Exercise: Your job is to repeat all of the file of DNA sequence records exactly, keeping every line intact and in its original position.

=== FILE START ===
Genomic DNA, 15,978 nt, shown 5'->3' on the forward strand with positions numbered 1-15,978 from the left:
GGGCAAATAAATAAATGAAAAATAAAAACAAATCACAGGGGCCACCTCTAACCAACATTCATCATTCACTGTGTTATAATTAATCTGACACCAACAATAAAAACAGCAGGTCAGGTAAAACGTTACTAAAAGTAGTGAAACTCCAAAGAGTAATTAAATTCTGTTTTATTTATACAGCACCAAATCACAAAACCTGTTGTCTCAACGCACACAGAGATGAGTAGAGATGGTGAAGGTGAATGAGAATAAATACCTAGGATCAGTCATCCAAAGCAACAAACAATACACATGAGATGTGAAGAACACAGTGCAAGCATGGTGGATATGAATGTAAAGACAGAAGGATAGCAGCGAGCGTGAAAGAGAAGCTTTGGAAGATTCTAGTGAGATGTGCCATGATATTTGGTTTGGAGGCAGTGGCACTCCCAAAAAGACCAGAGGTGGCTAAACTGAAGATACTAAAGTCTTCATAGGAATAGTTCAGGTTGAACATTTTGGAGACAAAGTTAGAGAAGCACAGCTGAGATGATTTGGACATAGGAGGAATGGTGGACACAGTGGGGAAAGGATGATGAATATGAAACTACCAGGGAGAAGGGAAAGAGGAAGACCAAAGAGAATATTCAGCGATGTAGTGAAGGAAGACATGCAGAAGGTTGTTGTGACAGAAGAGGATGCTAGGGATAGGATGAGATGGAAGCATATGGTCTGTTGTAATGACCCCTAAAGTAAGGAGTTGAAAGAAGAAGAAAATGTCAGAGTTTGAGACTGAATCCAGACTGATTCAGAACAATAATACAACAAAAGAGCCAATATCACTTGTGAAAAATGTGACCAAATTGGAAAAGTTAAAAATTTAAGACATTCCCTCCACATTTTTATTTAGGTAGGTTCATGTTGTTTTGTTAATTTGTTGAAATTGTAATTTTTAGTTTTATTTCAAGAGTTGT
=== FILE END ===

Genomic DNA, 15,978 nt, shown 5'->3' on the forward strand with positions numbered 1-15,978 from the left:
GGGCAAATAAATAAATGAAAAATAAAAACAAATCACAGGGGCCACCTCTAACCAACATTCATCATTCACTGTGTTATAATTAATCTGACACCAACAATAAAAACAGCAGGTCAGGTAAAACGTTACTAAAAGTAGTGAAACTCCAAAGAGTAATTAAATTCTGTTTTATTTATACAGCACCAAATCACAAAACCTGTTGTCTCAACGCACACAGAGATGAGTAGAGATGGTGAAGGTGAATGAGAATAAATACCTAGGATCAGTCATCCAAAGCAACAAACAATACACATGAGATGTGAAGAACACAGTGCAAGCATGGTGGATATGAATGTAAAGACAGAAGGATAGCAGCGAGCGTGAAAGAGAAGCTTTGGAAGATTCTAGTGAGATGTGCCATGATATTTGGTTTGGAGGCAGTGGCACTCCCAAAAAGACCAGAGGTGGCTAAACTGAAGATACTAAAGTCTTCATAGGAATAGTTCAGGTTGAACATTTTGGAGACAAAGTTAGAGAAGCACAGCTGAGATGATTTGGACATAGGAGGAATGGTGGACACAGTGGGGAAAGGATGATGAATATGAAACTACCAGGGAGAAGGGAAAGAGGAAGACCAAAGAGAATATTCAGCGATGTAGTGAAGGAAGACATGCAGAAGGTTGTTGTGACAGAAGAGGATGCTAGGGATAGGATGAGATGGAAGCATATGGTCTGTTGTAATGACCCCTAAAGTAAGGAGTTGAAAGAAGAAGAAAATGTCAGAGTTTGAGACTGAATCCAGACTGATTCAGAACAATAATACAACAAAAGAGCCAATATCACTTGTGAAAAATGTGACCAAATTGGAAAAGTTAAAAATTTAAGACATTCCCTCCACATTTTTATTTAGGTAGGTTCATGTTGTTTTGTTAATTTGTTGAAATTGTAATTTTTAGTTTTATTTCAAGAGTTGT